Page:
Men and Body Image: Steroid Abuse
New research by both the National Institute on Drug Abuse (NIDA) and Harvard Medical School indicates that many young, non-athlete men are using androgenic-anabolic steroids (AAS) and other appearance and performance enhancing drugs. Androgenic-anabolic steroids are synthetic variations of testosterone, the male sex hormone. Many believe that they can avoid unwanted side effects of steroid abuse by taking them in various ways (such as combining steroids, stopping and restarting use, and/or slowly increasing their dose). However, steroids affect not only one’s muscles but also the brain and can trigger extreme paranoia, irritability, delusions, or impaired judgment. Further, long term steroid abuse can lead to kidney and liver problems, as well as heart problems. Men also can experience baldness, breast development, increased risk for prostate cancer, decreased sperm count, and/or shrinking testicles.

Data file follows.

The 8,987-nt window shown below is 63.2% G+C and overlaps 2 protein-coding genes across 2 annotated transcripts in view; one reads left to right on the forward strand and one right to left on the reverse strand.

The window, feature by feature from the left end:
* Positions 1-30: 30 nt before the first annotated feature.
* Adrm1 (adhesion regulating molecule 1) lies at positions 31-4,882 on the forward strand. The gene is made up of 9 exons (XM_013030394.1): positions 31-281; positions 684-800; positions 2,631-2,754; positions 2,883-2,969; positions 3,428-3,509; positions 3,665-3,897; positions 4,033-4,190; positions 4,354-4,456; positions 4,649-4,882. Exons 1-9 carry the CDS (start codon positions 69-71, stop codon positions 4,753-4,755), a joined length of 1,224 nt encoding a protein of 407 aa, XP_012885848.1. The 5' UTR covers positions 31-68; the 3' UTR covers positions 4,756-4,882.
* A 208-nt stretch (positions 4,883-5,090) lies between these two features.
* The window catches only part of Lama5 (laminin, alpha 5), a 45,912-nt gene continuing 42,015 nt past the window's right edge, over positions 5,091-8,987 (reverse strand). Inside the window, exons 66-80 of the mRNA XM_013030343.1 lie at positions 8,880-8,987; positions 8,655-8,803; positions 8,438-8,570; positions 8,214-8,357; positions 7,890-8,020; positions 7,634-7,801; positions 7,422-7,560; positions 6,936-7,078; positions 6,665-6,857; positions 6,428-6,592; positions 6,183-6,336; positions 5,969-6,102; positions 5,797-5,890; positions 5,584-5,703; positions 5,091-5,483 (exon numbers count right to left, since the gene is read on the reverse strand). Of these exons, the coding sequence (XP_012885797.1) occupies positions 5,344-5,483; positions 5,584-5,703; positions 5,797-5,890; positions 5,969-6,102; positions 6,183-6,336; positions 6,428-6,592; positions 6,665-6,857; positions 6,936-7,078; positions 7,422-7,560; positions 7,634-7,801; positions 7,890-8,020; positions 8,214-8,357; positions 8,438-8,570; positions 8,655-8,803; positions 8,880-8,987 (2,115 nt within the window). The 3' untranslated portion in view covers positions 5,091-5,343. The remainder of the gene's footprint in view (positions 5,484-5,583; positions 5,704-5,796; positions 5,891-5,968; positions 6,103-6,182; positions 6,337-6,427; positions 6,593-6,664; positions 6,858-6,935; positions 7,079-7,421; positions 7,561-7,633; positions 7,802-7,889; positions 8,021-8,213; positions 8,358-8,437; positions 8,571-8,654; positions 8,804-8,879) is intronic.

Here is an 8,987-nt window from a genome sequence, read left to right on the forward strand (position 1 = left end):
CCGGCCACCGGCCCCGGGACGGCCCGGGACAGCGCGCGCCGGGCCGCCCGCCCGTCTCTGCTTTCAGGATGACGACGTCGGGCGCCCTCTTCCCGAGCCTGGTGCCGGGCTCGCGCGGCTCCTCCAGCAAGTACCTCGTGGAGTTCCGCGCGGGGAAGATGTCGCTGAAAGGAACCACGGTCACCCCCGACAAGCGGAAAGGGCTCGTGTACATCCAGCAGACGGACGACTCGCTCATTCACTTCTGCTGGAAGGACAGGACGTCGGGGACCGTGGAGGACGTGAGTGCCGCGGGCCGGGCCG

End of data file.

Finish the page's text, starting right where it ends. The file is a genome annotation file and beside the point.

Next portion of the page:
However, abuse still exists despite the awful side effects and many are beginning to realize that it has to do with an increase in attention by the media on the male body. The trend may be driven by an idealized male image shown in the media that increasingly concentrates on bulkiness, sturdiness, and muscularity. The rise in the number of young men who report dissatisfaction with their body size and shape and concern about body and muscle mass is very concerning. Just as we must emphasize to young women that they have worth and beauty no matter what their shape or size, the same must be related to young men: their muscle mass and size doesn’t determine their worth. How they treat others and conduct themselves is what makes them who they are and abusing steroids is not a solution to poor body image.